We started by redesigning the open access PC room in the basement of 20 Kingsway to become an attractive and comfortable multipurpose space including room for informal study, use of fixed PCs and use as a language teaching classroom. We started to experiment with providing a variety of different types of workspace, including higher-level seating and tables designed for collaborative group work.


More recently we have developed a further 6 experimental spaces in the Rotunda stairwell of Clement House, providing a variety of formats that enable students to actively work together, be creative and be inspired by their work environment. Each floor is named for a global city providing these previously incidental spaces with some identity. We have again experimented with different heights of seating and different technologies, such as a collaborative table with a large screen for sharing work, designed for groups to work on presentations. We have also provided whiteboards in a number of the spaces, including a digital whiteboard for idea generation. Through all of this we have also tried to make the spaces visually appealing as well as enabling students to ‘feel at home’ in the space.



All of this activity has been followed up with substantial evaluation work investigating whether the new spaces fulfilled the design intentions and the impact these alternative designs have on teaching and learning activity in the space concerned. The process involved observing and collecting feedback from both teaching staff and students using the new classrooms, and working closely with students using the Clement House spaces to get a better understanding of their use of and needs in relation to such spaces.

Rethinking processes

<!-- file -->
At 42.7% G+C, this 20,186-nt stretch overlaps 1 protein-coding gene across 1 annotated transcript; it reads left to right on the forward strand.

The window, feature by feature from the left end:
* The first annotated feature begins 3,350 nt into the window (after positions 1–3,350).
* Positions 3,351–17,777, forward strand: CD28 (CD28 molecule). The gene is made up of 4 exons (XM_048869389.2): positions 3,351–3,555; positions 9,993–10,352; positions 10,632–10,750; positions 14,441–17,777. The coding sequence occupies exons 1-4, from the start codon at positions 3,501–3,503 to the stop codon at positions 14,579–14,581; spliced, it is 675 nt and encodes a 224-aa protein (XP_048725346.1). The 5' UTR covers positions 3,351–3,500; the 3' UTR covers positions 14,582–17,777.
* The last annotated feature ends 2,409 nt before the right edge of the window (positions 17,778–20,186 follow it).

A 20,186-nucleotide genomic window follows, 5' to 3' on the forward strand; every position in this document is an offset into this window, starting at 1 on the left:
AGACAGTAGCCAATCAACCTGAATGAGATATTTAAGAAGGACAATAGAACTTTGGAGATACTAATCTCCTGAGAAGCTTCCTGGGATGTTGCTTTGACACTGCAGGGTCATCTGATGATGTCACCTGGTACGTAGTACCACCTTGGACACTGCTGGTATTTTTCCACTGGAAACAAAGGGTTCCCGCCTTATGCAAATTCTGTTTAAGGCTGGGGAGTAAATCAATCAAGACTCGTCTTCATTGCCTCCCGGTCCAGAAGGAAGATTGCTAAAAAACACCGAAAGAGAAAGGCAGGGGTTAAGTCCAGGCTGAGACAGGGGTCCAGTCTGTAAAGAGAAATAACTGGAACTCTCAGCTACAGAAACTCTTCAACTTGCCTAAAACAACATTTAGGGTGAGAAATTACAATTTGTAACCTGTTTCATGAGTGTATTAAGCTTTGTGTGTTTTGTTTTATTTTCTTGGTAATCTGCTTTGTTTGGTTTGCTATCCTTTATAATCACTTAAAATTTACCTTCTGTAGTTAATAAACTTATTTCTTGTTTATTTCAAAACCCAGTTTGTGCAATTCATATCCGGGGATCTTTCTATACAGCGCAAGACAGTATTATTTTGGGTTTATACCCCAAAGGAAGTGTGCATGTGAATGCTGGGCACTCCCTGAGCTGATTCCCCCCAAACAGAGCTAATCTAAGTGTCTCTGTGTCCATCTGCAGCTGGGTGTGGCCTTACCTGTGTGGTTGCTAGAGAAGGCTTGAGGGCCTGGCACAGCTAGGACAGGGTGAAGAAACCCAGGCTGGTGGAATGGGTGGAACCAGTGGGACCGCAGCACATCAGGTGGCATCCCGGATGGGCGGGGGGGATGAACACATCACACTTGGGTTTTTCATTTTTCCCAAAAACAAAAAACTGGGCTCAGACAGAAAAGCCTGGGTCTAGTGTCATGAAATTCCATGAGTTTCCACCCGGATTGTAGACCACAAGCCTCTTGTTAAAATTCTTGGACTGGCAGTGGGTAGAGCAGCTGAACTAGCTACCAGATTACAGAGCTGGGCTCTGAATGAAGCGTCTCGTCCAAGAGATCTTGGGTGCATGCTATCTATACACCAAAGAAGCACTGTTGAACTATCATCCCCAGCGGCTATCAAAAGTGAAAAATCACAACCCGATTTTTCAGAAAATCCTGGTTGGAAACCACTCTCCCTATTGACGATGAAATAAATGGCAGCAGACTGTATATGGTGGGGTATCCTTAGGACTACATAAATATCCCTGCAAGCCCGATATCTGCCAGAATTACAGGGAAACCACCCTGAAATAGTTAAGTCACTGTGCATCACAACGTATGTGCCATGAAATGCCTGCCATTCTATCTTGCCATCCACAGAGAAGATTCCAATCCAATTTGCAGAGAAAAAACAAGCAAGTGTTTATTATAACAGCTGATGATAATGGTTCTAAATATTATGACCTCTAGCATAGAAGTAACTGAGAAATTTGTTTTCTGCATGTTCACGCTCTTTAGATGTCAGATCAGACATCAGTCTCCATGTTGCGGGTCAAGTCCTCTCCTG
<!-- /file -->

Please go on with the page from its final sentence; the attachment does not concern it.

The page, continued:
Alongside these ‘live’ projects we have also been reflecting on and documenting our activities and considering the processes and stages that the various stakeholders are involved in. To help with this we employed an external consultant to devise a learning spaces development tool kit for LSE. The idea is to ensure that all of the stakeholders work collaboratively in the design and implementation of new teaching and learning facilities. The toolkit outlines a step-by-step process whereby pedagogy, space and technology are considered together so the result is an excellent physical teaching and learning environment for LSE.

In Summary

We’ll be following up this post in the near future with a more substantial look at our evaluation of last year’s projects along with a more detailed update on the Clement House Rotunda learning spaces.

All of this development work and experimentation will feed into the plans for the new centre buildings and 44 Lincoln’s Inn fields. In the shorter term, we are also looking at potential spaces for refurbishment and we are always looking for feedback and ideas on how we can transform LSE’s teaching and learning spaces.